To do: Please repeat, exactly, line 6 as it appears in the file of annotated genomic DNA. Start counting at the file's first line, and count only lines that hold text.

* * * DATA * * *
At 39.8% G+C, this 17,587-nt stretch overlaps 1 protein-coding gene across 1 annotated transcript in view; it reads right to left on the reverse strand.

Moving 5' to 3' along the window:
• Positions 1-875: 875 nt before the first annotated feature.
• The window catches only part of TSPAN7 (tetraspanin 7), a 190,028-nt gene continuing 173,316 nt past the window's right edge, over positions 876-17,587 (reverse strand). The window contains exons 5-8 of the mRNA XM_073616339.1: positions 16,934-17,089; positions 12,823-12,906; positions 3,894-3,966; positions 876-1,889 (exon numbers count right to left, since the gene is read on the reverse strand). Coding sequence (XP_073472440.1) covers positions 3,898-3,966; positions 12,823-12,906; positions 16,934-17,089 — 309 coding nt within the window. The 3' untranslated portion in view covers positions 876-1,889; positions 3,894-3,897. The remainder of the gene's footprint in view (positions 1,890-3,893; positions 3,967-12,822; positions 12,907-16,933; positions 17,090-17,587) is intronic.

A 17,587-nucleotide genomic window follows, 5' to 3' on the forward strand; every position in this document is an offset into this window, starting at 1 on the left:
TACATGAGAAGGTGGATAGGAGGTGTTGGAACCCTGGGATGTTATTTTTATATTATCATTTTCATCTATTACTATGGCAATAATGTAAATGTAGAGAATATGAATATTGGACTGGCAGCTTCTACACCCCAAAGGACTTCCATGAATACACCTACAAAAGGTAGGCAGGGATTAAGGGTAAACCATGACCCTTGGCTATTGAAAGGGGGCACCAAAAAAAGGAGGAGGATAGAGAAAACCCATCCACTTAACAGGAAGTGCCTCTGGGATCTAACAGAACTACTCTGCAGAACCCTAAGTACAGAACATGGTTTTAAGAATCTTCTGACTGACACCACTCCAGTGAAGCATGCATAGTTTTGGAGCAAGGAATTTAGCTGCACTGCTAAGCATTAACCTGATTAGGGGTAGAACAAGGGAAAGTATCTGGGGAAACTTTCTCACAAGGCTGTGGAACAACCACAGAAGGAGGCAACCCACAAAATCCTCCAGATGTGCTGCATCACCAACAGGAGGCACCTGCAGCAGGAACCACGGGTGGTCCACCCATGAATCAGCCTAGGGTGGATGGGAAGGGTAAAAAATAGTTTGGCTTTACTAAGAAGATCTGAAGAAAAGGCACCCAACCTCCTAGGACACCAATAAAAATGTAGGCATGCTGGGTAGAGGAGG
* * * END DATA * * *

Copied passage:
TACATGAGAAGGTGGATAGGAGGTGTTGGAACCCTGGGATGTTATTTTTATATTATCATTTTCATCTATTACTATGGCAATAATGTAAATGTAGAGAATATGAATATTGGACTGGCAGCTTCTACACCCCAAAGGACTTCCATGAATACACCTACAAAAGGTAGGCAGGGATTAAGGGTAAACCATGACCCTTGGCTATTGAAAGGGGGCACCAAAAAAAGGAGGAGGATAGAGAAAACCCATCCACTTAACAGGAAGTGCCTCTGGGATCTAACAGAACTACTCTGCAGAACCCTAAGTACAGAACATGGTTTTAAGAATCTTCTGACTGACACCACTCCAGTGAAGCATGCATAGTTTTGGAGCAAGGAATTTAGCTGCACTGCTAAGCATTAACCTGATTAGGGGTAGAACAAGGGAAAGTATCTGGGGAAACTTTCTCACAAGGCTGTGGAACAACCACAGAAGGAGGCAACCCACAAAATCCTCCAGATGTGCTGCATCACCAACAGGAGGCACCTGCAGCAGGAACCACGGGTGGTCCACCCATGAATCAGCCTAGGGTGGATGGGAAGGGTAAAAAATAGTTTGGCTTTACTAAGAAGATCTGAAGAAAAGGCACCCAACCTCCTAGGACACCAATAAAAATGTAGGCATGCTGGGTAGAGGAGG